Tuesday, October 11, 2011

They're learning fast

OWS is doing it just about right.  All progress begins with a good definition of the problem.  Once you have that, solutions are a LOT easier.  In fact, without understanding the problems, solutions are actually impossible.  So it's all right they are collecting grievances.  Proposed solutions come next.

The best part is that if you just dig a little, a progressive economic agenda is not all that hard to find.  Michael Hudson below has been doing his homework!  (Of course, do a little reading and anyone can nod sagely as if they had seen all this before.)  He claims in the video that a public option in banking will be a structural answer to the power of finance.  Ah yes, the best idea of the Non-Partisan League lives on.

Obama’s Good Cop/ Bad Cop deal with the Republicans
Don’t Let Him Get Away With It: Occupy Wall St

By Michael Hudson 
October 07, 2011 "Information Clearing House" -- The seeds for President Obama’s demagogic press conference on Thursday were planted last summer when he assigned his right-wing Committee of 13 the role of resolving the obvious and inevitable Congressional budget standoff by forging an anti-labor policy that cuts Social Security, Medicare and Medicaid, and uses the savings to bail out banks from even more loans that will go bad as a result of the IMF-style austerity program that Democrats and Republicans alike have agreed to back. 
The problem facing Mr. Obama is obvious enough: How can he hold the support of moderates and independents (or as Fox News calls them, socialists and anti-capitalists), students and labor, minorities and others who campaigned so heavily for him in 2008? He has double-crossed them – smoothly, with a gentle smile and patronizing patter talk, but with an iron determination to hand federal monetary and tax policy over to his largest campaign contributors: Wall Street and assorted special interests – the Democratic Party’s Rubinomics and Clintonomics core operators, plus smooth Bush Administration holdovers such as Tim Geithner, not to mention quasi-Cheney factotums in the Justice Department. 
President Obama’s solution has been to do what any political demagogue does: Come out with loud populist campaign speeches that have no chance of becoming the law of the land, while quietly giving his campaign contributors what they’ve paid him for: giveaways to Wall Street, tax cuts for the wealthy (euphemized as tax “exemptions” and mark-to-model accounting, plus an agreement to count their income as “capital gains” – taxed at a much lower rate). 
So here’s the deal the Democratic leadership has made with the Republicans. The Republicans will run someone from their present gamut of guaranteed losers, enabling Mr. Obama to run as the “voice of reason,” as if this somehow is Middle America. This will throw the 2012 election his way for a second term if he adopts their program – a set of rules paid for by the leading campaign contributors to both parties.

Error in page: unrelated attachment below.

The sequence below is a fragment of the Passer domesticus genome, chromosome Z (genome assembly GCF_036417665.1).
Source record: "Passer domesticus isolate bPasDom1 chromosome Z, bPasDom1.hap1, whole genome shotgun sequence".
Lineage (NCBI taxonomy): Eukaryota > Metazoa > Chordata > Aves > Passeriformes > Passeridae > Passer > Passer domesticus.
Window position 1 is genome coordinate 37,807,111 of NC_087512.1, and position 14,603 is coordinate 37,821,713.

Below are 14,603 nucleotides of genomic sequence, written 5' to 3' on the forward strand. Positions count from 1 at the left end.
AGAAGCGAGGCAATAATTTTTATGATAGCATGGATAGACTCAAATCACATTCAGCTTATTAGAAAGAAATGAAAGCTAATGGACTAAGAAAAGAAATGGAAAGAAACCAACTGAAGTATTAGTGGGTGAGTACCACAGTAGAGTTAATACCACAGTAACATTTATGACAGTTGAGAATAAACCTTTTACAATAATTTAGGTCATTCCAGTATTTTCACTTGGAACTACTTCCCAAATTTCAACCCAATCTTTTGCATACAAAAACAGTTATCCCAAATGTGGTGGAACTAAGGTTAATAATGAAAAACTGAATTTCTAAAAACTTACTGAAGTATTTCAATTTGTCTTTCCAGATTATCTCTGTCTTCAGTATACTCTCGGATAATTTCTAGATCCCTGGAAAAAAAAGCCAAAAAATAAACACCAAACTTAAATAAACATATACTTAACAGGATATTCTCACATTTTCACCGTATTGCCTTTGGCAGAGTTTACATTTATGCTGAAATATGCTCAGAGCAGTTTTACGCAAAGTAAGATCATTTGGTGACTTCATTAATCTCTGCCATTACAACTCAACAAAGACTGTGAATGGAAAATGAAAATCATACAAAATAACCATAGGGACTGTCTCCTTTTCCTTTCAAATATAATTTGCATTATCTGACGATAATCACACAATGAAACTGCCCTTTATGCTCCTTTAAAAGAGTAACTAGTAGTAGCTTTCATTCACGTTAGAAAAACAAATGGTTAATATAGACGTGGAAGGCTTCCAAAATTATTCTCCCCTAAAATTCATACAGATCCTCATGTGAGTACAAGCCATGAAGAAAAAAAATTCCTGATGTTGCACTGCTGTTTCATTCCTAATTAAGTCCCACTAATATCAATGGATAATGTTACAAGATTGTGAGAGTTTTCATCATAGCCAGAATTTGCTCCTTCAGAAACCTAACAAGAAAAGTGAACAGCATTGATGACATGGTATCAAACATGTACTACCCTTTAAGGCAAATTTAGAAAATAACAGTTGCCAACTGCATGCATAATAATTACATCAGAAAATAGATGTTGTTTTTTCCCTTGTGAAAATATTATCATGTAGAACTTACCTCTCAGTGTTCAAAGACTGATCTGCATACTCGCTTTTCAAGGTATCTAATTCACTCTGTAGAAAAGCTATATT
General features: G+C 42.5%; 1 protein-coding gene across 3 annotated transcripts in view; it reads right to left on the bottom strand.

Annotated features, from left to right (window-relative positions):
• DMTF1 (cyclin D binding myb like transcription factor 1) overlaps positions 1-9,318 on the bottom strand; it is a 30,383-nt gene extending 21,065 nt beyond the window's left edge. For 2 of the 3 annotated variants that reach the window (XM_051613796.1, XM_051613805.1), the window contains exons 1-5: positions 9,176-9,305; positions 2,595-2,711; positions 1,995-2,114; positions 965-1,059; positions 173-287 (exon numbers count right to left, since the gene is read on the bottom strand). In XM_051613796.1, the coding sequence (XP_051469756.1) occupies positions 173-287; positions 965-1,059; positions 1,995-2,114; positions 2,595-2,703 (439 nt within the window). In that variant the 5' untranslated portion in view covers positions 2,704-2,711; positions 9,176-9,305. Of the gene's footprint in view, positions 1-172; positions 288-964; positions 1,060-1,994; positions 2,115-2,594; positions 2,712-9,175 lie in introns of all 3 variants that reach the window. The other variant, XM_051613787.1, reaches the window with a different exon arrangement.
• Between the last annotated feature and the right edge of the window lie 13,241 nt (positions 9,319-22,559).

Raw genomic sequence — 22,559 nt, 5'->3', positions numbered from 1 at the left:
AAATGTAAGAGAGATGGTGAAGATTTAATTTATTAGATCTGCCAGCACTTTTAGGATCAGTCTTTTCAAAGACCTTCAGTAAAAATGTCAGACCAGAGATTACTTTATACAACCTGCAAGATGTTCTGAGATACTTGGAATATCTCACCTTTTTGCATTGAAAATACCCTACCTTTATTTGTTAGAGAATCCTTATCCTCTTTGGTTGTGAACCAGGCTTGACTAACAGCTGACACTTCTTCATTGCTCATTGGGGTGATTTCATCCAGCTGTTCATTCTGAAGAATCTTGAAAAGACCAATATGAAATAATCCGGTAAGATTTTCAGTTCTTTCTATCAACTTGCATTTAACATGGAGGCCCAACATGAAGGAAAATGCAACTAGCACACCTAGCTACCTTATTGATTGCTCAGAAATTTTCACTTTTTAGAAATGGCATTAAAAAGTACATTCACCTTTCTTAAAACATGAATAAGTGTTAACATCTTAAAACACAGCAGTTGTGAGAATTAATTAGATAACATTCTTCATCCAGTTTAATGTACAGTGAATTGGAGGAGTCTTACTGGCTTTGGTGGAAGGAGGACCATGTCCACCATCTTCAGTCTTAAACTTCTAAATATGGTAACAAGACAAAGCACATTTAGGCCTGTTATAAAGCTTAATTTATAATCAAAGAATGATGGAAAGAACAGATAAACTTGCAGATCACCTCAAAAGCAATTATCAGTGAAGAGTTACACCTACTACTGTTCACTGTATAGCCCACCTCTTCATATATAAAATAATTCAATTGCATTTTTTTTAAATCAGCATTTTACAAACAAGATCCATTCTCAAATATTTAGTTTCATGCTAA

President Obama’s policies have not been the voice of reason. They are even further to the right than George W. Bush could have achieved. At least a Republican president would have confronted a Democratic Congress blocking the kind of program that Mr. Obama has rammed through. But the Democrats seem stymied when it comes to standing up to a president who ran as a Democrat rather than the Tea Partier he seems to be so close to in his ideology. 
So here’s where the Committee of 13 comes into play. Given (1) the agreement that if the Republicans and Democrats do NOT agree on Mr. Obama’s dead-on-arrival “job-creation” ploy, and (2) Republican House Leader Boehner’s statement that his party will reject the populist rhetoric that President Obama is voicing these days, then (3) the Committee will get its chance to wield its ax and cut federal social spending in keeping with its professed ideology. 
President Obama signaled this long in advance, at the outset of his administration when he appointed his Deficit Reduction Commission, headed by former Republican Sen. Simpson and Rubinomics advisor to the Clinton administration Bowles. They were to recommend how to cut federal social spending while giving even more money away to Wall Street. He confirmed suspicions of a sellout by reappointing bank lobbyist Tim Geithner to the Treasury, and tunnel-visioned Ben Bernanke as head of the Federal Reserve Board. 
Yet on Wednesday, October 4, the president tried to represent the OccupyWallStreet movement as supportive for his efforts. He pretended to endorse a pro-consumer regulator to limit bank fraud, as if he had not dumped Elizabeth Warren on the advice of Mr. Geithner – who seems to be settling into the role of bagman for campaign contributors from Wall Street. more
And since symbolic acts are occasionally useful, it might help to wheel a guillotine into a public square so that perhaps the banksters—who are about as socially backward as is possible for the human condition—just MIGHT get an idea of how angry people are.  Here we see that a German has come up with an IKEA-like guillotine that probably could slice a watermelon.  The theatrics that could be worked around this little toy are damn near endless.

No comments:

Post a Comment